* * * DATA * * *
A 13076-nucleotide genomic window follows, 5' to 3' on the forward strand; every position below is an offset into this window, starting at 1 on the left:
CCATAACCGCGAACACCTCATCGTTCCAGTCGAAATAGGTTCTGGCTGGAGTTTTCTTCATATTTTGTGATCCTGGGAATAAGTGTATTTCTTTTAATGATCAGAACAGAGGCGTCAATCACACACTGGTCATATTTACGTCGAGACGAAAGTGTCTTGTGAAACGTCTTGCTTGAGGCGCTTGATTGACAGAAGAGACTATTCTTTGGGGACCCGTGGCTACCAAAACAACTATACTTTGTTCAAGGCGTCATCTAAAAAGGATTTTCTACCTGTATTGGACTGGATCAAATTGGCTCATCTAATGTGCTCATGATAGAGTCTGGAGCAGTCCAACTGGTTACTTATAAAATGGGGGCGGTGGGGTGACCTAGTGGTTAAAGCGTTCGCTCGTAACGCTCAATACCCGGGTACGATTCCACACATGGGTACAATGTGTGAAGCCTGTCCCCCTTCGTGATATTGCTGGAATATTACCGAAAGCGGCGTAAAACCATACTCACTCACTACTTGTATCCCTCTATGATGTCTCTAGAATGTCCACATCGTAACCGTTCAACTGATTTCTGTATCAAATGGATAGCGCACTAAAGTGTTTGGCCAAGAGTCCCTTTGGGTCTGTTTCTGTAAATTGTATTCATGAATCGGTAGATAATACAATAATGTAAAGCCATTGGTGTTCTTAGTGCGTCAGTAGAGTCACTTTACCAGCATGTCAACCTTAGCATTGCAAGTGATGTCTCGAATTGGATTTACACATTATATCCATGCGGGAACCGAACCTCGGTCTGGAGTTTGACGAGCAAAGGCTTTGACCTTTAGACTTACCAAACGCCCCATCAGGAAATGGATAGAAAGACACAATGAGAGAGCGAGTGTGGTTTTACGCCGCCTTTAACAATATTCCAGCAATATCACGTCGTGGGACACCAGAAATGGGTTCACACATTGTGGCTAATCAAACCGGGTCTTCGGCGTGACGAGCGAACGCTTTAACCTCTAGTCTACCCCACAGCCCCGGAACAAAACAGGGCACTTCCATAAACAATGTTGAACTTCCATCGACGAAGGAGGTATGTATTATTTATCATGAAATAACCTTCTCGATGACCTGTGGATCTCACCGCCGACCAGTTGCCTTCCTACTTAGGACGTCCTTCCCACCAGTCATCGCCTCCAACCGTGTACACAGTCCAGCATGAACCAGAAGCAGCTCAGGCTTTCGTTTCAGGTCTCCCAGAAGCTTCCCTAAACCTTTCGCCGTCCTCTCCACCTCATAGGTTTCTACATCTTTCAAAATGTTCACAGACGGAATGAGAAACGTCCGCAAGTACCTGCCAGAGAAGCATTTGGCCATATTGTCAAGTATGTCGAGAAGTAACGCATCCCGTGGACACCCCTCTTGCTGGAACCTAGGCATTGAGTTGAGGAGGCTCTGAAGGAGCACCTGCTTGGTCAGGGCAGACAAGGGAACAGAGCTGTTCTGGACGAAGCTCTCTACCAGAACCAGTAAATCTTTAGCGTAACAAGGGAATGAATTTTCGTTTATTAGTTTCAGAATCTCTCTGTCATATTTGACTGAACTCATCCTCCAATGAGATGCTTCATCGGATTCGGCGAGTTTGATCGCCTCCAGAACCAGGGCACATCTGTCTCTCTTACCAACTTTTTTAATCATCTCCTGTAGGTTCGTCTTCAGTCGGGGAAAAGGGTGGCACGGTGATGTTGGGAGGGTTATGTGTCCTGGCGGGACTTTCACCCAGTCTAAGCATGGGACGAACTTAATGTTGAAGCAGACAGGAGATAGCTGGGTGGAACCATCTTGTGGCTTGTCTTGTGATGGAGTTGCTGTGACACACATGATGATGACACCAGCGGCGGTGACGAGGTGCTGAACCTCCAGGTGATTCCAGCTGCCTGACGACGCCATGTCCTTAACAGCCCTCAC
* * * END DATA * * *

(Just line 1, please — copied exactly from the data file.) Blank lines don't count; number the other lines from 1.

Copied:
A 13076-nucleotide genomic window follows, 5' to 3' on the forward strand; every position below is an offset into this window, starting at 1 on the left: